Charles
Dec 09, 2011 Charles rated it really liked it  ·  review of another edition
Shelves: history
This is the first book I've read on World War I. Part One, on the events leading up to the war, is brilliant. When I finished the book I went back and re-read that part. The rest of the book is also very good, but a bit more tedious as names and dates begin to run together. After each chapter in the history is a short background section, which adds a great deal to the book. Part one contains background sections on all of the major nations and empires that had a part in the start of the war (Aust ...more
Tripp
Feb 11, 2010 Tripp rated it it was amazing  ·  review of another edition
thought I was more or less done with single volume treatments of the First World War. I read Tuchman, Keegan and the Ferguson books and have I a few more specialized works on the shelves. Well, it seems there is room for another single volume treatment, namely GJ Meyer's A World Undone. For most readers, I think it is one of the best, if not the best book to read on the war.

Among it's great selling points is that the book assumes little to no knowledge of military affairs. While this may disappo
...more
Jerome
Apr 04, 2013 Jerome rated it it was amazing  ·  review of another edition
Shelves: favorites
At just over 650 pages, the book reads smoothly and quickly. Meyer writes with a simple elegance, his words crisp with detail and easy to grasp. This is due in large part to his background as a journalist rather than a professional historian. The book's chapters structure lends well to his overall theme of understanding the war through gaining knowledge on its background. Each of the 36 chapters of detail are supported by a corresponding chapter of background information. For example, the book o ...more
Maureen
Jul 17, 2013 Maureen rated it it was amazing  ·  review of another edition
It still rattles me -- and it shouldn't by now -- how chronically and deeply governments lie to their people. Do you remember, maybe from high school history, being told that the US entered WWI because Germany sank the cruise ship, The Lusatania, with American passengers aboard? We like to think of ourselves as so much better than we are. We entered the war for economic reasons, not outrage that innocent lives had been lost. German U-boats made commercial trade dangerous. Freighters backed up i ...more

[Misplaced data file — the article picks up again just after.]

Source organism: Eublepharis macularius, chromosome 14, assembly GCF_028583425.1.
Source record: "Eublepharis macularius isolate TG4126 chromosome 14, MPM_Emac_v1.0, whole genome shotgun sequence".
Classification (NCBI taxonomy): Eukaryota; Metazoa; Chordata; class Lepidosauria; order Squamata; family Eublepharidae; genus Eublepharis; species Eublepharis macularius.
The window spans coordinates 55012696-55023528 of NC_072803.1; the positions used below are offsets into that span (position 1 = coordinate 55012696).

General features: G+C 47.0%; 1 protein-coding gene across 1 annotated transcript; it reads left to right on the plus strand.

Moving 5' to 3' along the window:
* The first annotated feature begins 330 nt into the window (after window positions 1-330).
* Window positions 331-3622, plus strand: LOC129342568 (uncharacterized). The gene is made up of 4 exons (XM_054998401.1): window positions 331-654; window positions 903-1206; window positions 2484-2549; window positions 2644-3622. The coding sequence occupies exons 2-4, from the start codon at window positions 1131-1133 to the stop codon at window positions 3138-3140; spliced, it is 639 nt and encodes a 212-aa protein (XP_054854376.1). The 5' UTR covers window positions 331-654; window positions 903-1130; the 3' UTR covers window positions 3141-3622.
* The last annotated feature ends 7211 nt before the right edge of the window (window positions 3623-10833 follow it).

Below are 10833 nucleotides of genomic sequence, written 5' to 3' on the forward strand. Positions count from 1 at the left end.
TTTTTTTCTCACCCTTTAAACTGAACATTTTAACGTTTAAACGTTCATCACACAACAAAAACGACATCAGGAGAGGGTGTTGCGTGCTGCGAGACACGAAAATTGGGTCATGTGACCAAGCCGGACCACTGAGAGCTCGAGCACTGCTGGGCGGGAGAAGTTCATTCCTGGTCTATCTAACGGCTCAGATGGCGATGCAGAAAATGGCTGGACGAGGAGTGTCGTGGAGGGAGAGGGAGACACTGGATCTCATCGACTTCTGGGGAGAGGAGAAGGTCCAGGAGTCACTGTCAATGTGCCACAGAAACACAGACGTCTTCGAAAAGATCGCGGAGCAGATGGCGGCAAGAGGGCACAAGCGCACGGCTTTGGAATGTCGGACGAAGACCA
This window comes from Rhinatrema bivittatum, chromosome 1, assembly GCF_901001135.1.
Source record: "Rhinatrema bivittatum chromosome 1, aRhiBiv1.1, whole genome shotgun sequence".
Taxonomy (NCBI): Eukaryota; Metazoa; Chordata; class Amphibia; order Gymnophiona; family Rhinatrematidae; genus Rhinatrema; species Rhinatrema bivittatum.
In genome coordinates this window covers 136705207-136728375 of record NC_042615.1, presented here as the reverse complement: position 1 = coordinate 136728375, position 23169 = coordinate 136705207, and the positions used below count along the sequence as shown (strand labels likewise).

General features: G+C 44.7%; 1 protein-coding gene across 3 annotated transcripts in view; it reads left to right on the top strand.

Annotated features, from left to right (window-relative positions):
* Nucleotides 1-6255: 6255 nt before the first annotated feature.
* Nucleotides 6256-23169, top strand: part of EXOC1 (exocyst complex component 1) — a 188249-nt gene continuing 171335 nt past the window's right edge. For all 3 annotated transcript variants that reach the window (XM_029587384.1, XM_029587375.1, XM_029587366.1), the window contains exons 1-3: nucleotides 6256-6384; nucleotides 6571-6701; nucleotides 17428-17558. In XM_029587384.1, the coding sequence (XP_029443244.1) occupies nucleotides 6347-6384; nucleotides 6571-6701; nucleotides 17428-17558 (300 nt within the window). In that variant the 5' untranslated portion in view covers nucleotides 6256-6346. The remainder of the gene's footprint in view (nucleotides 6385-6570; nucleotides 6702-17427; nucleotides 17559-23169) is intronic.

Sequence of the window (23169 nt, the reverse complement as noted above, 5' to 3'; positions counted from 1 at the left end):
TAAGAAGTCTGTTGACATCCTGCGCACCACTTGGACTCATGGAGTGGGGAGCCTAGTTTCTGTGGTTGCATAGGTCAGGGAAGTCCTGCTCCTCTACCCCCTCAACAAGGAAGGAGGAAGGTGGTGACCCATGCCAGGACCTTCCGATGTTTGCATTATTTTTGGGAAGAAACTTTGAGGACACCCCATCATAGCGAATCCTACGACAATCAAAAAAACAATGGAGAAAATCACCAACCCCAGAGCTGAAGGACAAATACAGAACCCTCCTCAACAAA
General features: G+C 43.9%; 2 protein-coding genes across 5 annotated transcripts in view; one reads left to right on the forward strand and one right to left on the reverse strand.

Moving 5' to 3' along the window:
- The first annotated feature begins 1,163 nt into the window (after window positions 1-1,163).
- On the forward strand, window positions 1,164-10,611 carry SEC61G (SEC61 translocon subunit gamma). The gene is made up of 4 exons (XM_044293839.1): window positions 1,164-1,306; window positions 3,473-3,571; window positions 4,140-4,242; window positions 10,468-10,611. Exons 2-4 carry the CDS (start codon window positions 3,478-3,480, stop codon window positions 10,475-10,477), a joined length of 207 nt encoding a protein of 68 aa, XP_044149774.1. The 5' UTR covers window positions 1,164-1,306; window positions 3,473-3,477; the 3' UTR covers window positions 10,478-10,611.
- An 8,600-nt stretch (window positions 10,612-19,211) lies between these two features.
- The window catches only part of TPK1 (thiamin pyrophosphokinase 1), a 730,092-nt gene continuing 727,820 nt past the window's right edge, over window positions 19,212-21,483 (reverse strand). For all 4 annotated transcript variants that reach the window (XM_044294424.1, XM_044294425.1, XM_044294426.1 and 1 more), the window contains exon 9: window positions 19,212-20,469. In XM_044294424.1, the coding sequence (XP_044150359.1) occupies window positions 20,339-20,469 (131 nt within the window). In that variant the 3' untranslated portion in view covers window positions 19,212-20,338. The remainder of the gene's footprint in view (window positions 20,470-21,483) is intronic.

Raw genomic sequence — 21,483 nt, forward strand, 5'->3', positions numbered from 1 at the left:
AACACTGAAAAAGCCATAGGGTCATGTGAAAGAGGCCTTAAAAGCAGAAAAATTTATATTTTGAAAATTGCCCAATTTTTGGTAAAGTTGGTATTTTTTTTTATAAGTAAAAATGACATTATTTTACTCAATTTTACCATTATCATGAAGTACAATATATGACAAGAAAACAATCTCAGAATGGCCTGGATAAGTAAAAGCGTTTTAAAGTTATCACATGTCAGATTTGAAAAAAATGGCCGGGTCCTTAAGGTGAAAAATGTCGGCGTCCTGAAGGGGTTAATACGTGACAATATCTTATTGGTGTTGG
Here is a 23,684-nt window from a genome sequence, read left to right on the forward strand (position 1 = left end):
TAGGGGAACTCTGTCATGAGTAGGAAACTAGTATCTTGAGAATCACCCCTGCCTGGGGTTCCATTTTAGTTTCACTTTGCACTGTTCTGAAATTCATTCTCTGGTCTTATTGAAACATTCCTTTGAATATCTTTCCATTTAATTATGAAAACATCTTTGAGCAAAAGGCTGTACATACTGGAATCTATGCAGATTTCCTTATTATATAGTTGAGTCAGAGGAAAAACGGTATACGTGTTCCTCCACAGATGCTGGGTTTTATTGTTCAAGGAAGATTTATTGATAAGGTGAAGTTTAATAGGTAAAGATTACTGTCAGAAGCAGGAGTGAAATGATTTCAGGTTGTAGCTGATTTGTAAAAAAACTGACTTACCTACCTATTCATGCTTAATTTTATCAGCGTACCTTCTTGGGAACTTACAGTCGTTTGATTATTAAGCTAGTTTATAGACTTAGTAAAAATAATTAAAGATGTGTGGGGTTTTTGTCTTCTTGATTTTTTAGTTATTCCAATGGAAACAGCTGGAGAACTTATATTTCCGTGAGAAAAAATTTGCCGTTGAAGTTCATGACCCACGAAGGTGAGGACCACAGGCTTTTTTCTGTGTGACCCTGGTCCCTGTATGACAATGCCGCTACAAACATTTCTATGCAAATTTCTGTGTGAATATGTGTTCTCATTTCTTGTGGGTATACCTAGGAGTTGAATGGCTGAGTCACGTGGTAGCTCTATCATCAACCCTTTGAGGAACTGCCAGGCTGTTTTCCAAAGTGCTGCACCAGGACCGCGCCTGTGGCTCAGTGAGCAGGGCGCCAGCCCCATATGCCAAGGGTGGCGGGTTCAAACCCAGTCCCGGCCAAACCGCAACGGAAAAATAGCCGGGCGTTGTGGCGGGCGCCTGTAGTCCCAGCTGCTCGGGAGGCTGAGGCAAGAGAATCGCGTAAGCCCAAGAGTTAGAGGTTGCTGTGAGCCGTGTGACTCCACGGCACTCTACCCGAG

Greg
Finally a good single volume history of WWI, though as the narrative progressed he seemed to skim over topics more and more.


Sher
Jun 06, 2014 Sher rated it it was amazing  ·  review of another edition
"War is the work of the devil." So says one of the generals of WWI, although I couldn't find the quote as I went back and looked for it in this 715 page history, so I can't even report for sure who said it. It doesn't really matter, though, because as I continued to study this book, if I got one thing from it, it would be that war is undoubtedly and indisputably Hell with a capital H. Living all my life hearing about WWI and II, I have never really been able to put the pieces together to make se ...more
Alvin
Apr 29, 2014 Alvin rated it it was amazing  ·  review of another edition
I first heard of this book via Dan Carlin's excellent hardcore history podcast. A world undone is a one volume narrative of the first world war. I use the word narrative on purpose - this is no dry recitation of troop movements, battles and lists of long forgotten generals. Instead G.J. Meyer has captured the turmoil and drama in gripping terms. And what drama! All the infighting, jealousy and dysfunction you may be familiar with at your place of work? Imagine this on a national scale, with pres ...more
David Eppenstein